This school is a very trusting school and so we welcome you all in your offers of help. Please do not be offended by the protocol but think of it from the other side of the fence. You all need to be able to trust the school and when you are helping in school you are part of the school. There are other things as well as children’s progress that need to be kept confidential. Some children have medical needs to which we have to attend – perhaps an allergy or a condition that affects their daily learning. Some families have complex circumstances which mean that a child mustn’t join in some activities. Some children may be experiencing a traumatic time at home and their behaviour in school may be affected.
You may find that a friend’s child is in “trouble” one day for something, or you might see a friend’s child being upset by another child – you may not be sure about what to do.
You may be asked by a parent – What’s my child like in school? Or even What’s so and so like in school!?
You may be asked by a parent to “Find out about such and such” or “See what this or that is like?” You may even be asked, “What are the staff really like!?”
All these situations will arise and as a volunteer you must let us know this is being asked of you. It is important you are protected and not placed in a difficult position when such questions are asked of you.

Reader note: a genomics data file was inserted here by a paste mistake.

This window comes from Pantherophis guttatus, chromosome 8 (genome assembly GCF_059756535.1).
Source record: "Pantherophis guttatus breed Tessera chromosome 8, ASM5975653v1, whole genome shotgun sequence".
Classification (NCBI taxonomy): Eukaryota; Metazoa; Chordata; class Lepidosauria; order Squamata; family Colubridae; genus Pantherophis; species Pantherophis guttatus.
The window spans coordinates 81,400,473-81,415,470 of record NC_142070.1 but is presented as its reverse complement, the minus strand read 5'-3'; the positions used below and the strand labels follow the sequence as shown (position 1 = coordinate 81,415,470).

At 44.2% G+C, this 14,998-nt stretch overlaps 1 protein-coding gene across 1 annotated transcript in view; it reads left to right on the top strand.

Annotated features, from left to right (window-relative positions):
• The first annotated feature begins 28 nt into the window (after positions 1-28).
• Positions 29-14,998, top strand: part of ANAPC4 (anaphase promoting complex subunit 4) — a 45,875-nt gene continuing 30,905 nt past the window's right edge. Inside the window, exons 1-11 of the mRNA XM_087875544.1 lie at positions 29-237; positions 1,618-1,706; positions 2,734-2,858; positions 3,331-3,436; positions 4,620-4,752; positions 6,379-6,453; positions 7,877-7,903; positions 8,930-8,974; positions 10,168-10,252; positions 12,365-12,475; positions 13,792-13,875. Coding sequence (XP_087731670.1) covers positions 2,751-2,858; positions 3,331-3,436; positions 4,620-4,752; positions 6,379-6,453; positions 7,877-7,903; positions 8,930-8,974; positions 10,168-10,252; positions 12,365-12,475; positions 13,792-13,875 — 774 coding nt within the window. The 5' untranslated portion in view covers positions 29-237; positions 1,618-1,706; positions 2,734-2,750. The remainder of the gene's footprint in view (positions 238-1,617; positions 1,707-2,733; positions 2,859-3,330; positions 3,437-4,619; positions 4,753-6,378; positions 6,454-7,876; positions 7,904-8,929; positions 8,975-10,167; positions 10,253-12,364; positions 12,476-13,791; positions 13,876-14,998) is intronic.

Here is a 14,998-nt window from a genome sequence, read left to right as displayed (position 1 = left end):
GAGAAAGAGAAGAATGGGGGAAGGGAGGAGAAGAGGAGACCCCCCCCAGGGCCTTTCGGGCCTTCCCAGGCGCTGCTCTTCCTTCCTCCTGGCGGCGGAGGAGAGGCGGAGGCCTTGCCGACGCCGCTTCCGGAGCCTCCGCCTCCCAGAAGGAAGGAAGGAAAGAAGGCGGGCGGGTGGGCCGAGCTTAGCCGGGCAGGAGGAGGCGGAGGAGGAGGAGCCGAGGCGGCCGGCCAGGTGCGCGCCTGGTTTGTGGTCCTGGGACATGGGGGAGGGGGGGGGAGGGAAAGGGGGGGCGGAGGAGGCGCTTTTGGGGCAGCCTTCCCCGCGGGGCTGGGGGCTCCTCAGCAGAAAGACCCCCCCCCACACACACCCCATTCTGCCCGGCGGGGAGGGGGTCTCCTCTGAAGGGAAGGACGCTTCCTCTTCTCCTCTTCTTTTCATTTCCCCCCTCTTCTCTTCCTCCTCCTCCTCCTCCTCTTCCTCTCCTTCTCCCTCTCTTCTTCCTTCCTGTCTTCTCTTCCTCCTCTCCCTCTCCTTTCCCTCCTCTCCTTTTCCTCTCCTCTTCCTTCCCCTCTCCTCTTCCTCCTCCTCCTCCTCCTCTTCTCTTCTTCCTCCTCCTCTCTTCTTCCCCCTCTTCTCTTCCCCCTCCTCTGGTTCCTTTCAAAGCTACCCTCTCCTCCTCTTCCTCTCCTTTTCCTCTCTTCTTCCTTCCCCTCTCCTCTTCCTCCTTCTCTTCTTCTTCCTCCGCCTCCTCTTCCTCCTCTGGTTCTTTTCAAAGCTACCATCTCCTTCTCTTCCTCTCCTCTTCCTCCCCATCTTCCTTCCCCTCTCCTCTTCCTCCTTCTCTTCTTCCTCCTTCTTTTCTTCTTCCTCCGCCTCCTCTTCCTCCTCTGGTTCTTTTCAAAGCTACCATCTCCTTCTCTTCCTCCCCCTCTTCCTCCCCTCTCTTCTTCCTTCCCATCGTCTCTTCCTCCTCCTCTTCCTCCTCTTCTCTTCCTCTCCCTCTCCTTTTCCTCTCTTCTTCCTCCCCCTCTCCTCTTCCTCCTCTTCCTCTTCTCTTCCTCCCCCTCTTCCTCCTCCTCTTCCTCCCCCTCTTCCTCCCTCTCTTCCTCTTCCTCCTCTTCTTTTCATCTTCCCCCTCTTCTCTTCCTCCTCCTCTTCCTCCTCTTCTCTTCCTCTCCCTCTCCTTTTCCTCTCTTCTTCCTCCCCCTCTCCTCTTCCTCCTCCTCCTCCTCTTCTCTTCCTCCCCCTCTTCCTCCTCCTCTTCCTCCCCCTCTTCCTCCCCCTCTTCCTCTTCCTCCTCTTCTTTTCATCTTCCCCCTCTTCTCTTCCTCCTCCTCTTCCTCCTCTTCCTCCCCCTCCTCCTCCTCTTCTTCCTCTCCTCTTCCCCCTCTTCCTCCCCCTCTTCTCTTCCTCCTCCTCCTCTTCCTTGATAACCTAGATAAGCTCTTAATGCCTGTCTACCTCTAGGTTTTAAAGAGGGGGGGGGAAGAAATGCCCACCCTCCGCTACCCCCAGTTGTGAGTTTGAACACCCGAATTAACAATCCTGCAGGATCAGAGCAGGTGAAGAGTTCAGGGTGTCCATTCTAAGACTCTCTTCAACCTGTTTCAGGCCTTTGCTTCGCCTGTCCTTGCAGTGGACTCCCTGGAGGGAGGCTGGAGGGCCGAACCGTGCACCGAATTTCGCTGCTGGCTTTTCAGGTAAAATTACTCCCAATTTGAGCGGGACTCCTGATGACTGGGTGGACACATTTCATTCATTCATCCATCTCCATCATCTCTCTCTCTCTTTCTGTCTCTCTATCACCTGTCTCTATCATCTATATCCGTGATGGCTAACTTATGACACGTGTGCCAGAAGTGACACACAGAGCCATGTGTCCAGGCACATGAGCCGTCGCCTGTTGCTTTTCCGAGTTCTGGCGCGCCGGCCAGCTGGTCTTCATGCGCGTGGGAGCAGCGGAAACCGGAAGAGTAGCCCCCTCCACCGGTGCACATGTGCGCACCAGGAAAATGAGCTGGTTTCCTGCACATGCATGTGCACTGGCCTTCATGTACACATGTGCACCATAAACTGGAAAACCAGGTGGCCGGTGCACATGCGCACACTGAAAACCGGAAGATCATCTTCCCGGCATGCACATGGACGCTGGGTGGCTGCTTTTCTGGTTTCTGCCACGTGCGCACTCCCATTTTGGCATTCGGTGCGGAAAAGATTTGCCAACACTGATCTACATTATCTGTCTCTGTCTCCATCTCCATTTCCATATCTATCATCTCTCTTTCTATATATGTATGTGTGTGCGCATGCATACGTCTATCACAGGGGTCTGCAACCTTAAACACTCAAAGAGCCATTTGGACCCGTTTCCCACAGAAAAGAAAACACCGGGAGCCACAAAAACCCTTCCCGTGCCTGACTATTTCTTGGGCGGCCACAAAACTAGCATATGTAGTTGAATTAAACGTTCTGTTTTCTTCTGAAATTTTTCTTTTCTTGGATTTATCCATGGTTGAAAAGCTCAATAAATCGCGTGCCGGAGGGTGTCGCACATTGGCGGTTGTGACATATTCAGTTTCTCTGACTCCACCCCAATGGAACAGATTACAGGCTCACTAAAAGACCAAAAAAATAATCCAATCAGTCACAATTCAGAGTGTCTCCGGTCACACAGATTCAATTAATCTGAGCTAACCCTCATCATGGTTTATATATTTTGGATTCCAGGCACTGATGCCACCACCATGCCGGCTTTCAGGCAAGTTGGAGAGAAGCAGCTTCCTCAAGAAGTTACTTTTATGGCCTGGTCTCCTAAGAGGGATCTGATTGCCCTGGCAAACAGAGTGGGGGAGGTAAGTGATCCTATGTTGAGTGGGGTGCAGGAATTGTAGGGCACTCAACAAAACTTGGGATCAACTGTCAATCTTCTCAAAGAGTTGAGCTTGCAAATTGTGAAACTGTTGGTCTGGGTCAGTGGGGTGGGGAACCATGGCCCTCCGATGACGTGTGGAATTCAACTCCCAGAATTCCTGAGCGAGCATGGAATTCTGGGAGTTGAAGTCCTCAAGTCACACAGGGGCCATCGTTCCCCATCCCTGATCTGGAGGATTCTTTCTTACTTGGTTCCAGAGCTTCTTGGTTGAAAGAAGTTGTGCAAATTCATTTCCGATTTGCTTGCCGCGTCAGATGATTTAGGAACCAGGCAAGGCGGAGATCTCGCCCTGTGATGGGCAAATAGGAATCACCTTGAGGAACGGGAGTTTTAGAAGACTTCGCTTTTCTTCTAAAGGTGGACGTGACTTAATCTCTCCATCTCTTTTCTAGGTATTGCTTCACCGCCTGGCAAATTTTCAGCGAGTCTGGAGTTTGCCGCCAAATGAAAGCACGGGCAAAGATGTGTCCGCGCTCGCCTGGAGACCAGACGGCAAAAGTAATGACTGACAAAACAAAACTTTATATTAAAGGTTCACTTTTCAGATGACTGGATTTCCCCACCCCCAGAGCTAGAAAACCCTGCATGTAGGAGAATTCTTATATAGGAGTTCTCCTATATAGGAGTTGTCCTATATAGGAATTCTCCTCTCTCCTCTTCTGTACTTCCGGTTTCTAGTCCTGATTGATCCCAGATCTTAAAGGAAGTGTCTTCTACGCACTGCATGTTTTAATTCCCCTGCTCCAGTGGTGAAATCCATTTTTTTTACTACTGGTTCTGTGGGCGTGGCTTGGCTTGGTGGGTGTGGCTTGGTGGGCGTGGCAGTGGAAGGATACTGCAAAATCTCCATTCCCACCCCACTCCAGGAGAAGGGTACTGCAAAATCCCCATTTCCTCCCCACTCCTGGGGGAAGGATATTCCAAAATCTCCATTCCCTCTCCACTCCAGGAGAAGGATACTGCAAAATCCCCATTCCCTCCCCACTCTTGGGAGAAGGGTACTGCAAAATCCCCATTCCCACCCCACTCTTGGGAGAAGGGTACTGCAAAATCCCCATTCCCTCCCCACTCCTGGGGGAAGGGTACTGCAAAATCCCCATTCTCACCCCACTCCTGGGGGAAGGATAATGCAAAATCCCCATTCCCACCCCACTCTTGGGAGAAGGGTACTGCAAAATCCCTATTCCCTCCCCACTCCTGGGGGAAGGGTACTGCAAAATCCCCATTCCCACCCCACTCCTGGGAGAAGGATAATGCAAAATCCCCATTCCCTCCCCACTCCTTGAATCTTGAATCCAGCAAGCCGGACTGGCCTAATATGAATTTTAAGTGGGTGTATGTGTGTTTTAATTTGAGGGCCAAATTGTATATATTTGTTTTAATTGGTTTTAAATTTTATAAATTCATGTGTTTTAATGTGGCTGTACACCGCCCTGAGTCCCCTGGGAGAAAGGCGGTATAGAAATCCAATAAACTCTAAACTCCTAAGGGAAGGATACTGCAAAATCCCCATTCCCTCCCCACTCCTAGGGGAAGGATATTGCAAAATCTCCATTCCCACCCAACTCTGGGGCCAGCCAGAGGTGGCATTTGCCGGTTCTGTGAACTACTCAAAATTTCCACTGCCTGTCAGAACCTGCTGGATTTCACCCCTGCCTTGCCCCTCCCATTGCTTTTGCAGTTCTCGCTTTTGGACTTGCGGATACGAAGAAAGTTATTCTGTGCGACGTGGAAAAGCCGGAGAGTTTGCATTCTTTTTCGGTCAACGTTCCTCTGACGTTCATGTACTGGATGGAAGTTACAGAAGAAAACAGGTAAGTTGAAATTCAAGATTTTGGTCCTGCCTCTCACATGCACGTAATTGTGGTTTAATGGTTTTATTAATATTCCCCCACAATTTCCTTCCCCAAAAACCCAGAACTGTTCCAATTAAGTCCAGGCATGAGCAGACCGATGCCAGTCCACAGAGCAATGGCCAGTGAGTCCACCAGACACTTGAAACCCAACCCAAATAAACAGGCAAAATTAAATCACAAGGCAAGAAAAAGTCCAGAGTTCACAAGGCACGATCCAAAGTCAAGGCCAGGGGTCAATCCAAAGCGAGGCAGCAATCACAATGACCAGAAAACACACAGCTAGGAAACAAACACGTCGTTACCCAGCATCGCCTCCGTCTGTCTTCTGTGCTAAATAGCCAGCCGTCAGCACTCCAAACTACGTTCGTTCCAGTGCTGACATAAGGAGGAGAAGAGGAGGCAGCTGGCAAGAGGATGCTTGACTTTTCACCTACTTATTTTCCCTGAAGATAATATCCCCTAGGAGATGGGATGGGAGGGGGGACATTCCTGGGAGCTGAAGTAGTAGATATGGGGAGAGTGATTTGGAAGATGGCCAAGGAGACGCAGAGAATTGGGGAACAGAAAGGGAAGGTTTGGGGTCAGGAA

Parents/Volunteers are welcome in our staffroom. Should you hear any information pertaining to the children this should be kept in strictest confidence though pupil issues are not usually discussed in the staffroom. It is also possible that a child will tell you something which is very worrying. Please always refer any concern immediately to the class teacher.
We hope this does not put you off volunteering in Beatrix Potter, the advice is there to help you work confidently and to safeguard the good name of the school and its whole community. We value our volunteers and their role in school is vital in helping all our children.
To volunteer please ask in the school office, they will provide you with all the information you need. We will seek a DBS for all volunteers so you are covered for all eventualities. The school will retain the information we require in a secure way and if you cease to be a volunteer it will be removed and shredded.
We hope you will become a volunteer at BP.
Mr S Neale Headteacher